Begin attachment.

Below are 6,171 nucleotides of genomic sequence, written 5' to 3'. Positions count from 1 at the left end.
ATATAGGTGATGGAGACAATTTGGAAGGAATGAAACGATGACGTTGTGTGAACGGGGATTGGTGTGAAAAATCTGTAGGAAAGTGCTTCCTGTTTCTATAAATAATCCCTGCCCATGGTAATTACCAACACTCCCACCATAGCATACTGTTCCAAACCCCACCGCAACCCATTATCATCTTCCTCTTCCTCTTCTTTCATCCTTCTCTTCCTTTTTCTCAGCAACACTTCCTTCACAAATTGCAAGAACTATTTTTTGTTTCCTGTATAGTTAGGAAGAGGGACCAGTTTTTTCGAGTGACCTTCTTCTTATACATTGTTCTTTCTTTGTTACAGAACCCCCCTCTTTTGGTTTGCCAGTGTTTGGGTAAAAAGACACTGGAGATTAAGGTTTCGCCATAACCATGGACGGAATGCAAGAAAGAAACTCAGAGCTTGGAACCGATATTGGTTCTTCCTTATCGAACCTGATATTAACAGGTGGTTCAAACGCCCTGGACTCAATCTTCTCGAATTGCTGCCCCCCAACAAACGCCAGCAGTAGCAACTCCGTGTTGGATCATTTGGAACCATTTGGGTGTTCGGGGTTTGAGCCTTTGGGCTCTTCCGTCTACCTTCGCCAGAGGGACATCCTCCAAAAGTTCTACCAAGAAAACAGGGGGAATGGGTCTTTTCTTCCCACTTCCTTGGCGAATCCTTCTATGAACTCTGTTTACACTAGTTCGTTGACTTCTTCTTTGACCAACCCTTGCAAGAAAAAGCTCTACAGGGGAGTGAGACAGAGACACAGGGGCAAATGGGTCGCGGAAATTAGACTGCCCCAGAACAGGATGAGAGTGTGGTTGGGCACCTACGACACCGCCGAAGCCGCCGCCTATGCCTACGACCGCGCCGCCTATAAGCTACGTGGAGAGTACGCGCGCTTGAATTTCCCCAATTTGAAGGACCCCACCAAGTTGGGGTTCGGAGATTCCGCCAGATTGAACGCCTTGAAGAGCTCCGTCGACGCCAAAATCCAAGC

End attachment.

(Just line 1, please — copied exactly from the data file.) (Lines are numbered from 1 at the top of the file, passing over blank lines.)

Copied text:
Below are 6,171 nucleotides of genomic sequence, written 5' to 3'. Positions count from 1 at the left end.